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The magic of group coaching lies in the safety to ask

Remember when our teachers used to encourage us to ask the “dumb” questions because if we were wondering, chances are others were too? They were so right! And I’ve carried this with me as a life philosophy.

It’s also a guiding principle in our SIMPLE coaching program. Because I believe to my core that what new leaders need more than lots of content is a safe space in which to challenge that content – to be open about what holds them back from doing the thing they’re learning, and to problem-solve how to overcome those obstacles.

So today, I’m sharing some questions I’ve received in current cohorts, and some advice provided in return. Because maybe you too have one of these questions…which are so not dumb!

OK, and now. The questions posed by our bold and lovely SIMPLE participants.

Q1: I know listening, empathy, and humility are important. But also, my team needs to have confidence in me as a leader – to believe I have answers. I’m struggling to strike this balance. Any advice?

A1: The biggest mindset shift new leaders must make is recognizing their job isn’t knowing the answers, but rather cultivating them. Leadership isn’t about what you know but what you can make known – through asking great questions and creating a safe space in which lots of ideas and opinions can be contributed.

Leadership is finding the collective wisdom in the conversation and distilling it into guidance. It’s knowing your own expertise and also knowing your blind spots and being willing to let others fill in your gaps.

It takes way more confidence to say, “I’m not sure but let me find out” or even “Great question – what does the rest of the team think?” than it does to make up your best guess in the moment.

When a question is asked, do make sure it gets answered. But know that answer doesn’t have to be fabricated in your mind alone.

Q2: I ask my team for feedback regularly – on my own leadership, on a project or approach…but I don’t generally get much of a response. What am I doing wrong?

A2: I get this one a lot. And here’s the trick – you need to ask a better question, one that (lovingly) demands a response.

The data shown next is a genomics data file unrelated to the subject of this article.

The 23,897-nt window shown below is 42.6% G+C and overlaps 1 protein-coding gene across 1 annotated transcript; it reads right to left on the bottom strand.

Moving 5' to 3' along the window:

When we ask, “do you have any feedback for me?” we generally get a “nope.”

But when we ask, “would you please share 3 things I’m doing well and 3 things I might shift or tweak to better support you?” your team can’t help but offer you insight.

Likewise, instead of asking “What do you think of my plan/idea?” (And getting only thumbs up), try “I’d love your help in spotting any risk or blind spots – what could possibly cause this to fail and what would you recommend?”

See the difference? Give it a try. You’ll get a better output every time.

Q3: I know delegation is important. But the last few times I delegated I got burned. It wasn’t done entirely right or well. And now I’m kind of gun-shy to try again.

A3: You’re right. Delegation is important – it enables both organizational efficiency and on-the-job development. Everyone wins when it’s done well.

So now comes the tough love. Because very often when delegation does awry, the best first question to ask yourself (as the delegator) is what did I do to contribute to this not-so-hot outcome?

In my experience the answer is almost always one of the following:

  • Chose the wrong person for the task – were they really best positioned to do this well?
  • Didn’t set sufficiently clear expectations of an outcome – your vision wasn’t well-explained, and they were striving for a different finish line
  • Didn’t check-in and/or offer support along the way – delegation requires coaching and feedback along the way – not just at the end
  • Delegated too much too quickly – developmental delegation should happen in pieces – don’t drop a whole project on someone who’s only ready to do the first draft

Our SIMPLE coaching participants have expressed that the freedom to move beyond the “steps” and the “shoulds” – and to have the space to say “sure, but when it doesn’t work what can I try instead?” has been invaluable to their development.

Curious about whether your organization could benefit from the program? Please get in touch. No strings. And we promise to keep it simple 🙂